There are those who expatriate for a determined amount of time for their work. Others decide to definitively expatriate for various reasons of their own. And others just drift into expatriation. Some expats return to their original country; others stay on, and so on. Expatriation is not lived as a fixed state of mind. Attitudes will change as the out-of-original-country time period lengthens.
Once upon a time, more than half a century ago, I came to France on a whim. No expectations, just a quest for a change in experience. Pete Seeger’s “Little Boxes” was not for me. Then, somehow I did not make it back to the USA for more than occasional visits from one side of the year 2000 to the other. Given such a stretch of time, my expat experience could only evolve.
At first, there was no question of being an expat; I was just here. And I always felt that if things got rough, I could always go back. Little did I know about the point of no-return.
In my family if you don’t know what to do with your life, you study. So I got a DEUG (the title of a 2-year degree at the time). Of course, as my stay in France lengthened, my parents wanted me back in the US. They resorted to the tough love approach of cutting me off financially. So I had to find a job. At the time, all the language schools were vying for native speakers as English teachers and I easily got jobs, even with little experience. As I finished my DEUG and still did not know what to do, I studied for a License, then a Master’s and a Doctorate.
By this time I had developed a career as an English teacher and had slid into “expathood.” Going to the States was no longer a re-turn, but a turn. I had somehow unknowingly passed that point of no-return. Leaving France for the US or anywhere else presented the same difficulties: I would have to start a new life, make friends, find a job, housing…culture-shock in a new country, or return culture shock to an old one would be in the works.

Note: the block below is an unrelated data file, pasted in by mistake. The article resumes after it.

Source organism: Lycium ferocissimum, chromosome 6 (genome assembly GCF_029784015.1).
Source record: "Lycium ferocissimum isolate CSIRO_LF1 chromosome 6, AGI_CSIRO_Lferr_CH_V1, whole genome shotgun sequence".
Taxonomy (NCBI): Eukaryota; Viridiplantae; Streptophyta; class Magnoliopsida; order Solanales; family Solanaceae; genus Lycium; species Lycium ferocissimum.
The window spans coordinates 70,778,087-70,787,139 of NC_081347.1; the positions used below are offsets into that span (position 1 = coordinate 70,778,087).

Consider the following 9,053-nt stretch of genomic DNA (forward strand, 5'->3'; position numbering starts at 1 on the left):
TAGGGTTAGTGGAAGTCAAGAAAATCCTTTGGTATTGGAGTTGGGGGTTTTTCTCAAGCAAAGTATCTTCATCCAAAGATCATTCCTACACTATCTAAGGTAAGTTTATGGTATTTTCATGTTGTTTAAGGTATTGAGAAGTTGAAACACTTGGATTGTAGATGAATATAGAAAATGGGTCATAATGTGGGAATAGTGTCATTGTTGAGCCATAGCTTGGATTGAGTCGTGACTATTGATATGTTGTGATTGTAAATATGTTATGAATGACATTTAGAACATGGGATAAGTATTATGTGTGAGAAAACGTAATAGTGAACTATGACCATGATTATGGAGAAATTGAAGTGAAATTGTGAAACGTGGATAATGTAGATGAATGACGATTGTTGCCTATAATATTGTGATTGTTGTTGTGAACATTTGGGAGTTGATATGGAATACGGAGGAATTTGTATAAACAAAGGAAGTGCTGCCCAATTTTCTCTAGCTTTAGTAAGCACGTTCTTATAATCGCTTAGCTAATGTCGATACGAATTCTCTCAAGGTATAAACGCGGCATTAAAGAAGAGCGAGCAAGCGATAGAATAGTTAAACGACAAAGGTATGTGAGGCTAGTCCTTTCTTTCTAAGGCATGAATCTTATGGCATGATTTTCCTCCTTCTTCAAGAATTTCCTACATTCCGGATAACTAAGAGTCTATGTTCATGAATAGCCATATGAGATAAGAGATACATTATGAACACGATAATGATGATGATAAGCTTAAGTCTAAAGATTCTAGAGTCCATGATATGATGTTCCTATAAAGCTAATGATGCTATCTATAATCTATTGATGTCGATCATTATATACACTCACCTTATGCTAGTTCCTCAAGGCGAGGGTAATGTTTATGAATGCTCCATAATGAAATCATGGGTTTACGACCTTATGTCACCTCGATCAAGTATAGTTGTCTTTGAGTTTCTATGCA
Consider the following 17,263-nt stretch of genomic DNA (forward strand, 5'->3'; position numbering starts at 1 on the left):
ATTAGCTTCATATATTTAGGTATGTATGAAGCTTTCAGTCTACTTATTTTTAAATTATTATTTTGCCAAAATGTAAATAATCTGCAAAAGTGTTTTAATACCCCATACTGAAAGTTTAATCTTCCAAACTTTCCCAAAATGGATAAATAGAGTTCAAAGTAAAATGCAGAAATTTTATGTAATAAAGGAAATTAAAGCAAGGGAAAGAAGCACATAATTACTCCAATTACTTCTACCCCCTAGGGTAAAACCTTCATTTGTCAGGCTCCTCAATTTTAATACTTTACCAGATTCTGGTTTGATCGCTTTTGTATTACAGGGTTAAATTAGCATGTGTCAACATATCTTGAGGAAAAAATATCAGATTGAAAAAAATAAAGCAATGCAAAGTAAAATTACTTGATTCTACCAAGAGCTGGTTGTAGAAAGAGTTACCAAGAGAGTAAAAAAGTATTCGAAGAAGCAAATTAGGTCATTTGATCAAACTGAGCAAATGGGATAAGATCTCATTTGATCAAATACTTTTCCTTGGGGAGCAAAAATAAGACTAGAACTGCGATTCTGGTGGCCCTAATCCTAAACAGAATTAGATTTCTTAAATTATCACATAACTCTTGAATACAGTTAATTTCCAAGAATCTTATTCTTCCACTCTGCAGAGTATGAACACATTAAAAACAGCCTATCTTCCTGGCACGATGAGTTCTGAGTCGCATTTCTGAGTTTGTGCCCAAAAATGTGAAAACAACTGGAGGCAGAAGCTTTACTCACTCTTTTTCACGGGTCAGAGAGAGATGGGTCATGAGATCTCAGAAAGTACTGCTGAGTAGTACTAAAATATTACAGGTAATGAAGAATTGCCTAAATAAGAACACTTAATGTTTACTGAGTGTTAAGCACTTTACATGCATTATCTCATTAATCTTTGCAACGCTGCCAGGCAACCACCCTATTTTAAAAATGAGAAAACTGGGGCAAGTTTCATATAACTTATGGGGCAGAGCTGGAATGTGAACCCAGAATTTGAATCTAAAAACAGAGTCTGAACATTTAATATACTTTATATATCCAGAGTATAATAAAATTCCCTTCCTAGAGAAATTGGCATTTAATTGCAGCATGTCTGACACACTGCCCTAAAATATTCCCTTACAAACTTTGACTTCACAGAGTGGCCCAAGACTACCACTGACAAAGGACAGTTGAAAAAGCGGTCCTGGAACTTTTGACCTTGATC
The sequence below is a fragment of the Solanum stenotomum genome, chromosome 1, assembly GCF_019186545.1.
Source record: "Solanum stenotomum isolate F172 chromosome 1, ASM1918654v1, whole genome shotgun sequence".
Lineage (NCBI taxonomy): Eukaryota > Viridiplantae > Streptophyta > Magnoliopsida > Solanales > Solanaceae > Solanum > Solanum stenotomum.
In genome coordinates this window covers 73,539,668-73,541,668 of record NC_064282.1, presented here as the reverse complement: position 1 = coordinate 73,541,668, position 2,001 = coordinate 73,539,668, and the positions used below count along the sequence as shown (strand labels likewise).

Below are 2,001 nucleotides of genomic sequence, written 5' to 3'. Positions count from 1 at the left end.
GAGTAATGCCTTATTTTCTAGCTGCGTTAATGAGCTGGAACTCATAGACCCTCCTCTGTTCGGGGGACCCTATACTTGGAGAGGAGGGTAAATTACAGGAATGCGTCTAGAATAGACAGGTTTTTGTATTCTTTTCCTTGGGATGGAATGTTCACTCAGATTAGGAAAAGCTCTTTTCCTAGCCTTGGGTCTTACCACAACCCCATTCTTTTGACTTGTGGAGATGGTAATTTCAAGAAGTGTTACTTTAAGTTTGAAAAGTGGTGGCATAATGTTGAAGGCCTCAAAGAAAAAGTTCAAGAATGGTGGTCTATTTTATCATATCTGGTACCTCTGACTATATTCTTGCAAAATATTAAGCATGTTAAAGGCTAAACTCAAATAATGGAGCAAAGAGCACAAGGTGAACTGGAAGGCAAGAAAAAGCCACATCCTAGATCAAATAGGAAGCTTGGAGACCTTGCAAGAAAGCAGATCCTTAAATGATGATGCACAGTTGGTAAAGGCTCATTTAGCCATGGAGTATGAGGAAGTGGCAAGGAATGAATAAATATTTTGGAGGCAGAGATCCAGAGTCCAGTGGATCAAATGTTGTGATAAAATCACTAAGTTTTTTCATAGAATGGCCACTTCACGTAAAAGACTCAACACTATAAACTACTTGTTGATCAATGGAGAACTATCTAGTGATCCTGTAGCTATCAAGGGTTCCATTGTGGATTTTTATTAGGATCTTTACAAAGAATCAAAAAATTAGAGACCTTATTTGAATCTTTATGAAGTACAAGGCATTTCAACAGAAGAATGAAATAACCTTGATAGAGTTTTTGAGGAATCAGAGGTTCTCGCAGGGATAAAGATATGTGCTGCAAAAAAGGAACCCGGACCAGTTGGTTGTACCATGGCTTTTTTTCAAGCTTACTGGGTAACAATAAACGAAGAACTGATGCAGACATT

It was too hard to go back, and not worth the bother. I was too lazy to go off to another country; I stayed on in France and made my life as an expat, but, staying in France for the duration necessarily involves adapting to different habits, attitudes, thinking. This begins by learning the language with its specific concepts of the world, e.g. the difficulty of translating the difference between gourmet and gourmand into English, and how it carves up the reality of the world, e.g. where in French an “armchair” (fauteuil) is not categorized as a “chair” (chaise). And more hazy rules and customs concerning personal space, time, body language…
Long-term living in another country necessarily changes one’s point of view and thinking about what had been culturally invisible (cf. Raymonde Carroll Cultural Misunderstandings translated from the original French Evidence Invisibles.) Knowing only one culture is like being a fish in water: it does not know it is surrounded by water. To analyze one’s own culture there must be a point of comparison/contrast with another.
An expat comes to metaphorically sit up high on a theoretical fence looking down, where one’s original culture is on one side and the adopted culture on the other, espying the differences.